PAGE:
The Ideal House Temperature
Having a warm and cosy home is so important to many of us, especially for older people and those with children. But what is the ideal house temperature? And how do we go about achieving it? Below, we’ve shared some top tips on how to achieve this.
What Is The Ideal House Temperature During The Winter?
Winter months bring cold and wet weather – and there’s nothing worse than coming home to a freezing home. During the winter, keeping your home at around 18 – 21 degrees Celsius is optimum for ensuring your house is warm and welcoming. This is based on if you wear normal winter style clothes, so perhaps a pair of jeans and a t-shirt and jumper. Experts also say this is the ideal temperature for sleeping comfortably too.
Keeping windows and doors shut during the winter months can help with keeping your home warm, especially if you’re looking to reduce your energy output. You can also use draught excluders and consider getting loft insulation to further increase the energy efficiency of your house.
How Many Hours Per Day Should You Be Heating Your Home For?
This is quite a personal choice and really depends on the type of home you have, as well as how efficient your insulation is. However, generally speaking, having your heating on for an hour in the morning (around 7am) and for a couple of hours in the evening (7 – 8pm) will provide your home with enough warmth. Remember, you can usually change the temperature on each individual radiator, so turn them down in rooms you don’t use that often and turn them up slightly in the likes of the living room and your bedroom.
Smart meters and technology are now allowing individuals to see how much energy they’re using, as well as heating their homes from their smartphones. This means they can turn on their heating just before they get home from work, for example.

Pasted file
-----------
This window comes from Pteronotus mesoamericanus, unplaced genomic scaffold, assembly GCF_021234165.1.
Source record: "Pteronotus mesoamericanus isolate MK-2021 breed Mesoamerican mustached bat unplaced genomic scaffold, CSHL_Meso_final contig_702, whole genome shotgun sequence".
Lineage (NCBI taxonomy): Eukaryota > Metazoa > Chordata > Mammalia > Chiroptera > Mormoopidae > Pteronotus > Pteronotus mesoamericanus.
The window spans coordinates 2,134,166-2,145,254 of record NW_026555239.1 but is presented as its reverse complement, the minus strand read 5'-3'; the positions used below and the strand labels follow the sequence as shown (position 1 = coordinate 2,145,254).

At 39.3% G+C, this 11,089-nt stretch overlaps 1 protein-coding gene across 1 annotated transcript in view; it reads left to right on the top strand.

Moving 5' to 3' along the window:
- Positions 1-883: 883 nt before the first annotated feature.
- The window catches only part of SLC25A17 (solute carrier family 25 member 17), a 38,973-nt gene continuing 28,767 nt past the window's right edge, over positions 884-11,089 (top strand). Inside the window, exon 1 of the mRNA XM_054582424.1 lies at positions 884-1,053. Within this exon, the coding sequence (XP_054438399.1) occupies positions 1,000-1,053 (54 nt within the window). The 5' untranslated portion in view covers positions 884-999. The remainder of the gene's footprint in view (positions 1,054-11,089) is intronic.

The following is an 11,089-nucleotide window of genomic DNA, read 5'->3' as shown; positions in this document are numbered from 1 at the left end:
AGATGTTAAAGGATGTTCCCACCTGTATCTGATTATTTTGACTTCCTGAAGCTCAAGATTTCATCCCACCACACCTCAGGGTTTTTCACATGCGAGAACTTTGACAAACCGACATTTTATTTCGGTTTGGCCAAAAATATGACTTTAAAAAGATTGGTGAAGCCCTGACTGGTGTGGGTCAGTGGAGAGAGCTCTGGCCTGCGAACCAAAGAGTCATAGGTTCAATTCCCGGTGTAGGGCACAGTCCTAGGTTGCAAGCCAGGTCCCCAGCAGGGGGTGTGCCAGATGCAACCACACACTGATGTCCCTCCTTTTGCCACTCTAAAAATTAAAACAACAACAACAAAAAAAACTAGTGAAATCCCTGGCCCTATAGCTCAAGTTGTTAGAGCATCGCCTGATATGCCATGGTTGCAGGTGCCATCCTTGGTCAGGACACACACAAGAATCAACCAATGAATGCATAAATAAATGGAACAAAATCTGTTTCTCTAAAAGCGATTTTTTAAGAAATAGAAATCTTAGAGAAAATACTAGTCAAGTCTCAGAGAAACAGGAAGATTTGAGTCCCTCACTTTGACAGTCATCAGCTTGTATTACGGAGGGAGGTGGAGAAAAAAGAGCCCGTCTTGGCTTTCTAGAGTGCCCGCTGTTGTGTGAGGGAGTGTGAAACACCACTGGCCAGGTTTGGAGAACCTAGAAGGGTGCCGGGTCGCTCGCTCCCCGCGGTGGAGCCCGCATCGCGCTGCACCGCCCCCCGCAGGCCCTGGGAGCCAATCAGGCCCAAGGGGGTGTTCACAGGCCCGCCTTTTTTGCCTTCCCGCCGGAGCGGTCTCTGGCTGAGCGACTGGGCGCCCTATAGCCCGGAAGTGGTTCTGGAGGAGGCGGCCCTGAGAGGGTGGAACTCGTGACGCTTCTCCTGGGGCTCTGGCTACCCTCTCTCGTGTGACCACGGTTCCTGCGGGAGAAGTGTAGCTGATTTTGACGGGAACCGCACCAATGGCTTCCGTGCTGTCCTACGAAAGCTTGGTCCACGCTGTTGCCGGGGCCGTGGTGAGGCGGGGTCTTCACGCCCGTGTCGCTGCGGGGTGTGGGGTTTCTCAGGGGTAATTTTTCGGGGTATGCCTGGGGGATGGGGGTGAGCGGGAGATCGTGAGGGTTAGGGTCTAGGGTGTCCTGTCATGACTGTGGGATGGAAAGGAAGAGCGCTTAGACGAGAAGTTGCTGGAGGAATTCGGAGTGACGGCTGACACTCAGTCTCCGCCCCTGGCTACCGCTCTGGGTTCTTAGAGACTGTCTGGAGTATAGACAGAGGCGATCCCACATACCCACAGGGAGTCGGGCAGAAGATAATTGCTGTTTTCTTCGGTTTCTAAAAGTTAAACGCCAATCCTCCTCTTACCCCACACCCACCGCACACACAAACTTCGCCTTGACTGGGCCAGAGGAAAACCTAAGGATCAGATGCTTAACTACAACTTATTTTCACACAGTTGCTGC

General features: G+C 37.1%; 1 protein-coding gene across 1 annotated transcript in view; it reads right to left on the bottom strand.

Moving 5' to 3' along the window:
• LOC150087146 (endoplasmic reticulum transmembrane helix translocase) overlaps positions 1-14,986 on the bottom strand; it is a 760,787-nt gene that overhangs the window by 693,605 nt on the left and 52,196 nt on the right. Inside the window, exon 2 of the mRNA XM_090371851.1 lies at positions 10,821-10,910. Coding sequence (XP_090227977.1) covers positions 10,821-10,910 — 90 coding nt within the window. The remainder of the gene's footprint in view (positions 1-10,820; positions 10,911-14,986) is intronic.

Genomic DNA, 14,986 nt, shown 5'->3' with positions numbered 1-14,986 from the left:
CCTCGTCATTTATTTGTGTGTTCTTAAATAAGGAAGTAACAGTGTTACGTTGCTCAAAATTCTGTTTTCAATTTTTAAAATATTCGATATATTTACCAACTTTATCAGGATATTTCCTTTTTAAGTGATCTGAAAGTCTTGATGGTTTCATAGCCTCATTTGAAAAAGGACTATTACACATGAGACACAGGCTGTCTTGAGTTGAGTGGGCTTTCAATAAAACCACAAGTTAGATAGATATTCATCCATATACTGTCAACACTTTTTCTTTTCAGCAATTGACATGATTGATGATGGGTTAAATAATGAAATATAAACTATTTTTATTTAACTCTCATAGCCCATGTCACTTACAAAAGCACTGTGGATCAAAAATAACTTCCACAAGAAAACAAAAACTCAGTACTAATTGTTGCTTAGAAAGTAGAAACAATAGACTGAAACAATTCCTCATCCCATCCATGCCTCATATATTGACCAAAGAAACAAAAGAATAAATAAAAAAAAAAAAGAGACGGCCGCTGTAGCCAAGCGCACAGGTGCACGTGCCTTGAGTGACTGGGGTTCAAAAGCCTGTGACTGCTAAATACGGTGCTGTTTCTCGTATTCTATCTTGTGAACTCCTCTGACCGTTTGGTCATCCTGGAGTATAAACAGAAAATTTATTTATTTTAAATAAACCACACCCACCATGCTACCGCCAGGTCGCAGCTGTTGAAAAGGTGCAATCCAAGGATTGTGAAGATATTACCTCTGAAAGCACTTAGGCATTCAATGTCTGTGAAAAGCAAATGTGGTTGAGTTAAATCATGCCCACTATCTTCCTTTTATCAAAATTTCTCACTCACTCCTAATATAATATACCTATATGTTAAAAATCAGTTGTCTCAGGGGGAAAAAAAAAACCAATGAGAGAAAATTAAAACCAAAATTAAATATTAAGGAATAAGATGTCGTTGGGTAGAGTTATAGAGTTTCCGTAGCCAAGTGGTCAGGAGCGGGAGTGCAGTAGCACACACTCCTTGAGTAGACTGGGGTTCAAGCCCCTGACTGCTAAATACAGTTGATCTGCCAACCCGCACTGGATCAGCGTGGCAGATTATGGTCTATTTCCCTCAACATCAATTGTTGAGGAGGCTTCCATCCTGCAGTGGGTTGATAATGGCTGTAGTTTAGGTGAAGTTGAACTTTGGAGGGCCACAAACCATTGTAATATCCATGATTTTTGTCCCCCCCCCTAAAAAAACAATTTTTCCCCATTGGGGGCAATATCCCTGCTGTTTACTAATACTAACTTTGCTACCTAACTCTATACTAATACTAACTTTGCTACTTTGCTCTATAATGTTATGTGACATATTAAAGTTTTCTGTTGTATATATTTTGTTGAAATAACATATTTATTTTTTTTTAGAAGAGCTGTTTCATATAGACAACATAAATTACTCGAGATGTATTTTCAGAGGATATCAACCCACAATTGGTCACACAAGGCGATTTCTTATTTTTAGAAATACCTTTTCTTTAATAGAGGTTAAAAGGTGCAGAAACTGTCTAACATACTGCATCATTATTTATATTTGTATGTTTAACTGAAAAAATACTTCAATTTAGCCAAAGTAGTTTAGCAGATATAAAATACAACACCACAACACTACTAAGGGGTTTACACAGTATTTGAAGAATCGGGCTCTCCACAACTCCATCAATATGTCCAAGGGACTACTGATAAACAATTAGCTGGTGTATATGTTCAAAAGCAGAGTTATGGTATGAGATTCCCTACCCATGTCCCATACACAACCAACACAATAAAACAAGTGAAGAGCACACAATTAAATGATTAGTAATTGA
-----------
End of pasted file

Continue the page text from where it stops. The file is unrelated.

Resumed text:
What Is The Ideal House Temperature For The Rest Of The Year?
During the summer and most of the year, many of us simply do not need to use a thermostat to keep our homes warm. Often, the heat from the weather means we’re using fans and keeping windows open at night to reduce the temperature in our homes.
Evenings do tend to be cooler in the summer too, so if your home is feeling cold, this could be an issue with the insulation in your home, rather than the fact you want to turn up the thermostat. If possible, always check whether your insulation could be improved, before you waste money of increased energy bils.
It’s recommended that older people or people with health conditions still try to keep their homes at around 18 – 21 degrees Celsius throughout the entire year. However, anything more than 24 degrees Celsius can cause problems for individuals, from overheating to breathing difficulties.
Heating Your Home When No One Is There
It can be tempting to keep your central heating system on a timer if there won’t be anyone in your home for a length of time. However, this is only necessary in extremely cold weather, where there could be a risk of pipes freezing. This will also help reduce any mould occurring. However, this would only be advised if your home will be empty for any great length of time, rather than if you’re just going away for a week or so.
Advice For Keeping Your Energy Bills Down
Remember, if you can avoid increasing your thermostat temperature, then we would strongly advise this. During the winter months, wearing more layers and turning your individual radiators down can be an efficient way of reducing energy bills, without reducing how warm you are. Keep curtains shut during the winter, use draught excluders, and think about investing in loft insulation, as this can stop a lot of essential heat from escaping. If loft insulation isn’t an option, double or even triple glazing is a great way to reduce heat loss. Try not to keep your heating on throughout the day when no one is home as well – buy a timer or set up an app on your phone to control your heating, so that your home is heated for when you need it.